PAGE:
In the case of Sakari Oramo and the Finnish RSO, it seems that absence truly makes the heart grow fonder. Since the conclusion of his tenure with the Finnish RSO in 2012, Oramo’s Helsinki appearances as guest conductor have been eagerly anticipated. On this evening’s performance, Oramo led his former band in a diverse program of Ravel, Bartók, Sibelius, and Strauss. Based on the results, it was clear the chemistry between Oramo and the orchestra has remained intact.
The program opened with Ravel’s Tombeau de Couperin. Originally conceived as a set of piano pieces, Ravel’s orchestration nevertheless sounds completely idiomatic, and as expected for Ravel, colorful and polished. Oramo’s excellent performance featured many highlights: a seamless integration between woodwinds, strings, and solo horn in the opening Prelude, a wonderfully smooth, « clumsy » lilt of the Forlane, and an effective buildup to the climax of the Menuet.
Bartók’s Violin Concerto No. 2 is a major statement of almost 40 minutes. Typical of the composer’s late style, the work features both broad lyricism and rustic, folk music-inspired elements. The soloist in this evening’s performance was Patricia Kopatchinskaja, one of Oramo’s regulator collaborators.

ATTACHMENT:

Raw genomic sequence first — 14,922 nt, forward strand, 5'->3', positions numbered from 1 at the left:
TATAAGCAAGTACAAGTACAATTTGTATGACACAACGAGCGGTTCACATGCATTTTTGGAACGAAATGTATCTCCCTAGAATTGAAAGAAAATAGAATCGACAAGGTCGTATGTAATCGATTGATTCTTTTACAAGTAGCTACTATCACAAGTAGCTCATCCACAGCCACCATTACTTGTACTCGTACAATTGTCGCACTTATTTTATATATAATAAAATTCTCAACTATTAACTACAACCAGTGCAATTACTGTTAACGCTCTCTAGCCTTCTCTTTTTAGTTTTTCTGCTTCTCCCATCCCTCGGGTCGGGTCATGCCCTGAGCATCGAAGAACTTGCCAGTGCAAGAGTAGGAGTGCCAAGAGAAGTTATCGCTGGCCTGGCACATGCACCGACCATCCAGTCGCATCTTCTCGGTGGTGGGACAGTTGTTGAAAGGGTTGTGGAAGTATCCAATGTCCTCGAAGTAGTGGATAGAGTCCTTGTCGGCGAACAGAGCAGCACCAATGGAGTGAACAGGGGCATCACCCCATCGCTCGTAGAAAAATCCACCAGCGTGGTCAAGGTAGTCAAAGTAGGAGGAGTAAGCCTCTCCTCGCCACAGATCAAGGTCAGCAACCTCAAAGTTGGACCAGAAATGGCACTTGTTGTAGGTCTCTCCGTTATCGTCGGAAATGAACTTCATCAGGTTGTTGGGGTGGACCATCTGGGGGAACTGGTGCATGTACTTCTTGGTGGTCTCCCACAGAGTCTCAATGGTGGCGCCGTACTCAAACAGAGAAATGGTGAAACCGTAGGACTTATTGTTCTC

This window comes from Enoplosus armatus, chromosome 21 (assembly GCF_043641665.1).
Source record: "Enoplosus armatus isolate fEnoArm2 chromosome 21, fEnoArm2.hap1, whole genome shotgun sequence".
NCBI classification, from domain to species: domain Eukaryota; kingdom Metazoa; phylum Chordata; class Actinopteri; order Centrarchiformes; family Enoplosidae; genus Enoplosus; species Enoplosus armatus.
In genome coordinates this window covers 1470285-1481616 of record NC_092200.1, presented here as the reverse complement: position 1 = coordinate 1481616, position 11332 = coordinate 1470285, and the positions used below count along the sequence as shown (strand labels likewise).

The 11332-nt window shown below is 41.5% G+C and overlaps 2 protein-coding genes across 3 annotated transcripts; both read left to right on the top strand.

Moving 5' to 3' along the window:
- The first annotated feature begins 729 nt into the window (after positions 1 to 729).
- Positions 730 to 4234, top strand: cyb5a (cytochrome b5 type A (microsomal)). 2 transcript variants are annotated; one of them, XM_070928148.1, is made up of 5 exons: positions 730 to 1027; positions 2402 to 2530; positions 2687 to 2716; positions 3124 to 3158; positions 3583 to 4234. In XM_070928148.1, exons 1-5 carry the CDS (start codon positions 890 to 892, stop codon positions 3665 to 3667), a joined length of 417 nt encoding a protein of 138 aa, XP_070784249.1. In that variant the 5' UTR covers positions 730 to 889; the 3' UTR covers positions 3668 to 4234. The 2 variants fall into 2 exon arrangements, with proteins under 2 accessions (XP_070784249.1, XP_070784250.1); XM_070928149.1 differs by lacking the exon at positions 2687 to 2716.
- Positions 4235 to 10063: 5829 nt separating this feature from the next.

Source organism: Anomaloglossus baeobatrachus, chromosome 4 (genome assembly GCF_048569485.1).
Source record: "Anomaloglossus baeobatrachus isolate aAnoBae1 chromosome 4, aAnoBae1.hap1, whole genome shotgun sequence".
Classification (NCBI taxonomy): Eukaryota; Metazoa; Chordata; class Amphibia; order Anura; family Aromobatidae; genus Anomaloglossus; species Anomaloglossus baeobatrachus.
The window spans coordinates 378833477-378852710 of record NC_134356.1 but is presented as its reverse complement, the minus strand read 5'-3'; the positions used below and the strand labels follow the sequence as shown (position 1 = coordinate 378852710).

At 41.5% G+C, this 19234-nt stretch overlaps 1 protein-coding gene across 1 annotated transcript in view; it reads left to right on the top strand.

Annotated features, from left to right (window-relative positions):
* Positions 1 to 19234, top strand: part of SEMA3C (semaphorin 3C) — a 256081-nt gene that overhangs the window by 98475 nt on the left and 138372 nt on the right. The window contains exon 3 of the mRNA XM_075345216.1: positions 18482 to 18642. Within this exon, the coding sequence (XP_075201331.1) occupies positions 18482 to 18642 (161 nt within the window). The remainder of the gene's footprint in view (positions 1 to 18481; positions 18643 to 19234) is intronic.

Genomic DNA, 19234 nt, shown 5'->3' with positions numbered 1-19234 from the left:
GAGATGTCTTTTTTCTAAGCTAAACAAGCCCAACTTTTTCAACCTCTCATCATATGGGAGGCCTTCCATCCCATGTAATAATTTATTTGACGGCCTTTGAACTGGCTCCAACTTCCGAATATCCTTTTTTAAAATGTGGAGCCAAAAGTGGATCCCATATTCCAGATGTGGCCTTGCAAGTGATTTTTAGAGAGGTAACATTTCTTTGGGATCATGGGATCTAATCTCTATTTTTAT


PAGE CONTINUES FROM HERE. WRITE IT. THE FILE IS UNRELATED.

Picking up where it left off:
Kopatchinskaja is an artist who goes beyond simply playing the notes; she physically embodies the music. With Bartók’s Violin Concerto No. 2, such a passionate approach emphasized, or perhaps overemphasized, the different expressive worlds in this work.
In the more virtuosic and rustic passages, watching Kopatchinskaya’s energetic and fearless playing was a visceral experience. Although this seemingly wild playing occasionally came at the cost of intonation and clarity, a more cautious and note-perfect approach probably would have robbed the music of the effect that Bartók intended.
Nevertheless, Kopatchinskaya is also capable of playing with great delicacy. In the opening of the second movement, Kopatchinskaya’s gossamer tone and sotto voce playing were ideal for the serene nocturnal surroundings.
Sibelius’ composed The Dryad around the same time as his Symphony No. 4. Similar to the symphony, The Dryad opens with a sense of foreboding. However, the music soon emerged from darkness and explored sunnier landscapes. As expected, Oramo and the FRSO were completely at home in this music, and beautifully captured all the worlds contained in this brief work.
The closing work on the program was Strauss’ Death and Transfiguration. Oramo’s precise « heartbeat » rhythm and haunting lower strings provided an appropriately atmospheric introduction. The ensuing struggle with death was vigorous if not exactly delirious, and the reflections of the protagonist’s youth were both full of innocence and swagger. The massive buildup to the « transfiguration » moment was particularly satisfying.